“Don’t You See What You Mean to Me?”
My first love was my first boyfriend, who became my first fiancé.
Y[. . .] and I had met during our first semester in college. Having many interests in common on academic, social and intellectual levels but also through our special fondness for world literature and classical Western music, we soon became inseparable friends. There was hardly any cultural event that we would be willingly miss. Films, yes, we saw several. When it came to classical music concerts or theatre plays, however, we would make a list of our joint preferences and make sure to experience them all. In our own homes, then, we would write a review of those events and read them to one another, discussing them in great detail in-between classes.
Our friendship took a different direction pretty quickly. It happened on the night of my first folkloric dance performance. He had asked me if he could take me to the place of the event, wait until I was done and bring me back home. With my acceptance of his offer, that night marked our first togetherness outside the university grounds.
The group of which I was a member had been formed by the university administration. So, the director and the event organizers were reliable, trustable people, with common sense, I had assumed. When we auditioned at the semester-beginning, we were told specifically that we would appear in front of college-related organizations and communities. That first time, however, we were not nearly close to dancing for a scholarly audience.
Y[. . .] picked me up from home, carrying my bag filled with my costume, headwear, accessories and shoes. We left for our destination. Where on earth did we arrive? In a night club! I had never been to one, and had no intentions whatsoever to go to such establishments; not only at the age of 18 but as in never in my life. Well, there was no turning back, as I had a responsibility to fulfill. Y[. . .] accompanied me through narrow steps into a hallway. Upstairs, we had been told that the dressing rooms were down there. I still have no idea what the men’s dressing room had in store for the unsuspecting eye, but the women’s version confronted me with half-nakedness all around. And stares galore!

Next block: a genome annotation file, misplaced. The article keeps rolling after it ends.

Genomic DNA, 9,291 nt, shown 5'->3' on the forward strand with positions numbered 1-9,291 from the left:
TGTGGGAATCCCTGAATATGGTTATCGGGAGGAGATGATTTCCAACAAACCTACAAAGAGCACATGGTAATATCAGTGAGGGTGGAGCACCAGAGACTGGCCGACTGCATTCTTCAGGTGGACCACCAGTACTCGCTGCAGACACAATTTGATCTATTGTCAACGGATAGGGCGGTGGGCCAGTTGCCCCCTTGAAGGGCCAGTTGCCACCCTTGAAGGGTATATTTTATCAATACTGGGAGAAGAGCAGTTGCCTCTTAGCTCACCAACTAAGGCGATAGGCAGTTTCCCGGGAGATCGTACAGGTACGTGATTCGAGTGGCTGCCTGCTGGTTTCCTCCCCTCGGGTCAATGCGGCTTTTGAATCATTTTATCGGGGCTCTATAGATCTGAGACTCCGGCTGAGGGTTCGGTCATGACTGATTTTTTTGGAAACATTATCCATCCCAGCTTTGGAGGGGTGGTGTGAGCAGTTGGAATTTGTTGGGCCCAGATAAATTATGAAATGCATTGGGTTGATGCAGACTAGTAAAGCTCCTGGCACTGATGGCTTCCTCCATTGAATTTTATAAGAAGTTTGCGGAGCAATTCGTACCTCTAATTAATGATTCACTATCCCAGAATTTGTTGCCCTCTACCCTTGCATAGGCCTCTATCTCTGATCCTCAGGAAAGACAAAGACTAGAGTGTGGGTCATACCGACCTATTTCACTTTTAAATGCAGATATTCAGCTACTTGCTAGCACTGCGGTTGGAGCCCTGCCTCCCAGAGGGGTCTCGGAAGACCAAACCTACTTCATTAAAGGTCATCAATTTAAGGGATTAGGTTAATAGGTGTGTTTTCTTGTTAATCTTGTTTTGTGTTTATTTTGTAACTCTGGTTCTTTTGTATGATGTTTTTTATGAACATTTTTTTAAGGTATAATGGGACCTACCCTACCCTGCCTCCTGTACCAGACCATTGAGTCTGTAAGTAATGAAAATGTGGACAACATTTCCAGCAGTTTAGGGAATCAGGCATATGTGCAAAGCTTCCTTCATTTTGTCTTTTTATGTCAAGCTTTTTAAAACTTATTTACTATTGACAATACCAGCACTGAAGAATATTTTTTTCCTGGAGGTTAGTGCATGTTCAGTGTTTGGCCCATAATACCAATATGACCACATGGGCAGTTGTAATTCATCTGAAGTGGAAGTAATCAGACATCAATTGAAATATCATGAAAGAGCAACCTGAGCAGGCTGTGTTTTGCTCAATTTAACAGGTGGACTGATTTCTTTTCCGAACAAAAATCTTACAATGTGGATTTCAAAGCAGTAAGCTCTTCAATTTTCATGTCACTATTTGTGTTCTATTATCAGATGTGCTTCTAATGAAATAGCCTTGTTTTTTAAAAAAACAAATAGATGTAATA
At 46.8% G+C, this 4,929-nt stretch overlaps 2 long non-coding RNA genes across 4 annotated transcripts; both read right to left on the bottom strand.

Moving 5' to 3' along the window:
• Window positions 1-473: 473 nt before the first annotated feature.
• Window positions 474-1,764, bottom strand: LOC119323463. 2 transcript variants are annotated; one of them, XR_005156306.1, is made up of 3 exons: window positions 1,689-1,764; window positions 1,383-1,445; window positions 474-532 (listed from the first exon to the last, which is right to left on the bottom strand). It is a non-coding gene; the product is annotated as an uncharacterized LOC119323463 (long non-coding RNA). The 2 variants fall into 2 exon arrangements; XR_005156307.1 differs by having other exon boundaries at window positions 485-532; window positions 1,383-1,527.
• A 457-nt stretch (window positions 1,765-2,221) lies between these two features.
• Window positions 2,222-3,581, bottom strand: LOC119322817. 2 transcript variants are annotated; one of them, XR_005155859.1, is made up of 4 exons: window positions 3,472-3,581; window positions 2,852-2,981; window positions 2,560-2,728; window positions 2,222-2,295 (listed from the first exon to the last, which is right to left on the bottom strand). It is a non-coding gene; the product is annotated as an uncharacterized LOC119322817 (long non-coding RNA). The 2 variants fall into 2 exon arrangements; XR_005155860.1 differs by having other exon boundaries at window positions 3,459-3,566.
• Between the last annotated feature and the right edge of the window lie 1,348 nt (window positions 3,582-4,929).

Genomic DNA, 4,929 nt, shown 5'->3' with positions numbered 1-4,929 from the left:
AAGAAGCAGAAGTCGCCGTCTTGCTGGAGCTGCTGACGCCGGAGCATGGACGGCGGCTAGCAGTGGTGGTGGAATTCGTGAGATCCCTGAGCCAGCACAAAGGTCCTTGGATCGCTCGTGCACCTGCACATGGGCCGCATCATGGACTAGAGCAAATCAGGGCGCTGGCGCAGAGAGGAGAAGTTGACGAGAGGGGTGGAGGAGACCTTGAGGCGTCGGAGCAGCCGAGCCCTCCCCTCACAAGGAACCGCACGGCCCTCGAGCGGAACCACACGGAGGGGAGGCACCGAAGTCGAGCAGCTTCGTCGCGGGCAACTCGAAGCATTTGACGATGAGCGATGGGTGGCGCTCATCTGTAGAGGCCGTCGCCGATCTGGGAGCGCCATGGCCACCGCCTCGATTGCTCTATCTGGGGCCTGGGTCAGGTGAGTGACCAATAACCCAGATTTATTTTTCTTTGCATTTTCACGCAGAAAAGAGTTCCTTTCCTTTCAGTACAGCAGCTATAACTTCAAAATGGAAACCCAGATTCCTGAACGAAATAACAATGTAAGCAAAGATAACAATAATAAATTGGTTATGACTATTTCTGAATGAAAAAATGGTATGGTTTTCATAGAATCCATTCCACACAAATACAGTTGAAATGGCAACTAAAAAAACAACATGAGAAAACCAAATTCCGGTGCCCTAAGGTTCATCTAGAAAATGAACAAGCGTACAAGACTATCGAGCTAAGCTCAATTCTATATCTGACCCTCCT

Our group completed several dances. A Caucasian routine had three lead performers, one male and two females. I was one of them. It is practically a mini-theater about a love story, jealousy and the male’s final decision for a bride. Each time we had rehearsed at the university, I was the bride. Here I was again the chosen female. I must have played my part very realistically, as the audience applauded me enthusiastically. After our performance, we tried to walk out of the stage, back to the dressing rooms to change. The women of the late night entertainment were waiting behind the curtains, shoulder to shoulder. We had to literally break our way in. Again, under stares. Not at all friendly.
I practically dived into my regular clothes and met with Y[. . .] as planned, in what seemed to be a sorry excuse for a lobby. He was thrilled with my roles throughout, but uneasy about where we had ended up.
There were no public transportation stops in that area. With our student budgets, we were most certainly not going to take a cab. We started walking toward our bus station. It was a chilly night, but I felt cozy having him by my side. I thanked him multiple times for all his kind attention to me and for accompanying me to and from the event. After my last words of thanks, he stopped, held my hand and looked me in the eye with so much affection that I knew ours wasn’t a standard friendship for him. “Hülya, don’t you see what you mean to me? You are not just my best friend. I love you. I am in love with you!”
My feelings for Y[. . .] had also been running deeper than in a mere friendship for a while. When he asked me where my heart stood, I admitted to him that his love was not unrequited.
*From my upcoming book of short stories, Once upon a Time in Turkey (For some reason, I have not been able to maintain in this post the original format of my intent.)